Digital collage/illustration artwork called, "Headstock" by Nick Venturella
When people buy art, or respond with appreciation to a piece of art, music or writing, what are the factors in play that make that art resonate?
It's a connection, or rather an appeal that leads to a connection.
The art first piques the interest of the viewer/listener/reader and that artistic content -- the visuals/the melody/the words used to describe something -- appeals to that audience's own emotional biases; their own sense of self-expression (how they see themselves and/or how they want to be seen).
There is a lot wrapped up on those emotional biases. A big one is nostalgia -- when the art reminds the audience of a positive or heart-warming past experience. This makes the appeal "stickier" (aka harder to resist) for those whom the nostalgic content (aka the positive memories the art invokes) resonates most.
The point is, for art to effectively connect with an audience to motivate that audience to some sort of action -- share on social promoting the art, click through to learn more, or to buy something -- it needs to appeal to the audience's emotional biases and resonate enough to motivate that action.
How do you actually motivate the kind of action you want your audience to take?
You have to do some research to find out what emotional biases your art appeals to most, and for which people. This is the hardest part of marketing and promoting anything -- art, a product, a business.
In an over simplified business perspective, this kind of research is called product/market fit. That is, regarding the product you make, who are the people your product could help most? Meaning, that audience has the most demand for and willingness to pay for your product and the solution it provides.
Huh, the solution it provides...that's something to explore in art. What solution does art (visual, music, writing) provide?
Usually, art is providing some sort of emotional connection to motivate action. The art is the product. The emotional connection it creates for the audience is the solution it provides. The outcome to that solution could be to motivate an individual to listen to the song again, to escape into a fantasy world, often to buy the art or a product that is using the art to help sell it.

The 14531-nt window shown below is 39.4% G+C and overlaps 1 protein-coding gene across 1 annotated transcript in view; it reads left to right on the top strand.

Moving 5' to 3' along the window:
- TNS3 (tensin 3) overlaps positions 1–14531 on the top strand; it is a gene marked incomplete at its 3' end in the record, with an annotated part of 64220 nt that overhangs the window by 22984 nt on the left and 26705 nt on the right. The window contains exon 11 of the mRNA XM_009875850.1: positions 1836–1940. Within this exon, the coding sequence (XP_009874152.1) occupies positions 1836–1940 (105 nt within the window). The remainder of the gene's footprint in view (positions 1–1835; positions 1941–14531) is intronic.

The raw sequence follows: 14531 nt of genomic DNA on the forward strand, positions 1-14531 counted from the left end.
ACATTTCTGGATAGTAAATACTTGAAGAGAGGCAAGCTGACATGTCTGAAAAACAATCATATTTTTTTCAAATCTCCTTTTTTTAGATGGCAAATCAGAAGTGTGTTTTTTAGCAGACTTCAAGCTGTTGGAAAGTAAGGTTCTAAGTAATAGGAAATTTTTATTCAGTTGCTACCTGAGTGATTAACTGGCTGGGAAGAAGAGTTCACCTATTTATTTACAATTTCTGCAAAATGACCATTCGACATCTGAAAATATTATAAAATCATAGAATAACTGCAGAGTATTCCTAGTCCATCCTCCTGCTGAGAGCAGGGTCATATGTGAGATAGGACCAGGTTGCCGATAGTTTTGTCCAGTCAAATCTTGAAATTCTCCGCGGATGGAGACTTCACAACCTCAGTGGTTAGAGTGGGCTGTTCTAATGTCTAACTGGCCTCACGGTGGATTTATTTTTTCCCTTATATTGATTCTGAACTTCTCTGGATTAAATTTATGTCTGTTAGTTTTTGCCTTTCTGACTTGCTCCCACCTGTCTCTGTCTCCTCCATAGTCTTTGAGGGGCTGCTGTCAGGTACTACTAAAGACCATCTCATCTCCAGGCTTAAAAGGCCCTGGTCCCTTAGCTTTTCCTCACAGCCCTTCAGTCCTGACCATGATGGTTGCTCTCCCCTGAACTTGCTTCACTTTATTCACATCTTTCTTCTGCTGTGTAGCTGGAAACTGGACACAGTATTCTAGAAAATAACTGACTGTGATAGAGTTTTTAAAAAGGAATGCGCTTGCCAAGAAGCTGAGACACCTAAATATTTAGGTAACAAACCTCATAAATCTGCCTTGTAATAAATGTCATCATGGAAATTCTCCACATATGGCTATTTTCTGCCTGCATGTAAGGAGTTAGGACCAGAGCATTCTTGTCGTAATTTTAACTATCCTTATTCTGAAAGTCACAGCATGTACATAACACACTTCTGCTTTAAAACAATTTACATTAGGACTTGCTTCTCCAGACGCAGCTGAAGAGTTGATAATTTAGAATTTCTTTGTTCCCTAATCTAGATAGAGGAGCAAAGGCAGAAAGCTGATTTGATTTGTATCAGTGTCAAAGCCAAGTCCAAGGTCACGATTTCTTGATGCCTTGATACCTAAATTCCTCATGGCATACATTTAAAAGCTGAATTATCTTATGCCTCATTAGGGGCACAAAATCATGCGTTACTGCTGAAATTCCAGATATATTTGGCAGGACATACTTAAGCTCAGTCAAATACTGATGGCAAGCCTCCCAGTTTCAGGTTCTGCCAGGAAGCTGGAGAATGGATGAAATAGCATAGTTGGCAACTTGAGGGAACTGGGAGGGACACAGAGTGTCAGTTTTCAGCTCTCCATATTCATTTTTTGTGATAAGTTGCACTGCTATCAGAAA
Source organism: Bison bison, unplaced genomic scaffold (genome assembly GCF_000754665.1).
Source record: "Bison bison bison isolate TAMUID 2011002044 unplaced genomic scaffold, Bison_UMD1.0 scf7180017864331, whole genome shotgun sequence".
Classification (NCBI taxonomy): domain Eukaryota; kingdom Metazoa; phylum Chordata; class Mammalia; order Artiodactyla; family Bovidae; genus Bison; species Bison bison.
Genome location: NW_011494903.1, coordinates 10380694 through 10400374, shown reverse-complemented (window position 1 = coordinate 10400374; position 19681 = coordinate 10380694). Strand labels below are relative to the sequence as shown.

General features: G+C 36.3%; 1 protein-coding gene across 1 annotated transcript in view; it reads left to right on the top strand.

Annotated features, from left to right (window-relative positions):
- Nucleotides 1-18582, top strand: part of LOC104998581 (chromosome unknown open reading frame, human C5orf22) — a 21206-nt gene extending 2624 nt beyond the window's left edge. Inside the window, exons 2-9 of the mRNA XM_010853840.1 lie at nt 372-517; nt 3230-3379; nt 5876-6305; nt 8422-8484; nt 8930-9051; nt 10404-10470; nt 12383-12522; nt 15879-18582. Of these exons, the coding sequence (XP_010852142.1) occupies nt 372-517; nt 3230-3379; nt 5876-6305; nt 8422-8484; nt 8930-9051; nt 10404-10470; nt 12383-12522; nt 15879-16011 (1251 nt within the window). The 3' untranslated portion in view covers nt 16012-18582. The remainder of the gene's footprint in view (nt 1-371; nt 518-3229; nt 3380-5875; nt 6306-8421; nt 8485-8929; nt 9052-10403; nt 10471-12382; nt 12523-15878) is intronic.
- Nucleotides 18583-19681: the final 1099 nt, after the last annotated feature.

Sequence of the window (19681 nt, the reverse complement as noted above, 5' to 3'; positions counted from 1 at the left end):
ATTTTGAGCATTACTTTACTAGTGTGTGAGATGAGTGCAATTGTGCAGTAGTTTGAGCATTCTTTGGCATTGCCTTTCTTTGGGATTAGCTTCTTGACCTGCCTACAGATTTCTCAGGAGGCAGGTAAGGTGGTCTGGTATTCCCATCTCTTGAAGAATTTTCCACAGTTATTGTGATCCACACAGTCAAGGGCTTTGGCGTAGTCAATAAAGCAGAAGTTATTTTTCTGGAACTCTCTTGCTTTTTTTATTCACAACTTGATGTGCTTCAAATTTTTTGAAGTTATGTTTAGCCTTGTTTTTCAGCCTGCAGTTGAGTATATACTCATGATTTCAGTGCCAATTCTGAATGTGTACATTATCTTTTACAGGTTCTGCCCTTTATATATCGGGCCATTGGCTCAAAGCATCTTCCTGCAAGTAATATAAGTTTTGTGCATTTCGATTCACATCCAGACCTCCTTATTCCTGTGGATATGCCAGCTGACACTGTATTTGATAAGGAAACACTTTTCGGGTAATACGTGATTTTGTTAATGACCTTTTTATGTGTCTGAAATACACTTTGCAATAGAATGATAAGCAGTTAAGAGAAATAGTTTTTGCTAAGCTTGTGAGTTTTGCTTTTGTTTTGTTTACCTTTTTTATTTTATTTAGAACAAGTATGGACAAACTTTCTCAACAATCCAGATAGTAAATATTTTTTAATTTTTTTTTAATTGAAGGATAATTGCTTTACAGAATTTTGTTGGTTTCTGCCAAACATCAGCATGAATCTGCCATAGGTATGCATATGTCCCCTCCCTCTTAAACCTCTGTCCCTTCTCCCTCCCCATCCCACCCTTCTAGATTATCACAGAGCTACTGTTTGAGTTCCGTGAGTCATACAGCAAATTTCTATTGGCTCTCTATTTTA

Art is a communication vehicle. A very powerful and effective one when used well. Art alone, however, leaves that vehicle motionless. That vehicle wants to go somewhere. It wants to drive to pick up some friends. It longs for the attention of others who understand it. That's why art is not only a communication vehicle, but a community cultivator.
As humans -- whether introverted or extroverted -- we long for some amount of community. That could be with one other person or thousands of people (think of a bunch of fans just like you at a concert of your favorite musical act).
Art communicates to the emotional biases of individuals, but it has far more power and arguably more appeal when those individuals with similar emotional biases stoked by the art that resonates similarly to them, find one another and form a community -- a shared reason for coming together.
When community forms like this, more communication between the art and the community audience exists. The art becomes the connection point or ongoing communication vehicle between the artist and their audience. This is where/when co-creation of the art via communication with the audience gives way to new ideas and possibilities. At this point, the human connectedness is at a critical mass enough to allow the art and the community around it to become something new entirely, but based on the shared emotional bias and appeal from which things started.
The best art is made for the artist, because the artist felt compelled to explore an idea that they fleshed out further into more of a complete work or finished creative thought.
The reason that’s the best art is because it comes from a pure and authentic frame of mind with no hidden agenda (like to sell). However, once it’s created because of its genuine authenticity it is more relatable and tends to resonate better with others (not everyone, mind you, but those who identify with what the art represents and how it makes them feel).
That’s the art that often ends up gaining a following (a community) because it was born out of true, authentic intentions from the artist.
Art that is made for the sole intention to sell often lacks depth — the art’s soul is missing, and people notice that.
That is not to say that people who make art to make their living end up, making soulless art, the true professional artists, typically are able to make money from it because they get into the mindset where they’re creating the art for themselves to scratch the itch of a curiosity that they're compelled to explore to realize an expression that is inside of them first, and then once it's out there, are able to attract an audience for whom that resonates, and that’s why it sells.
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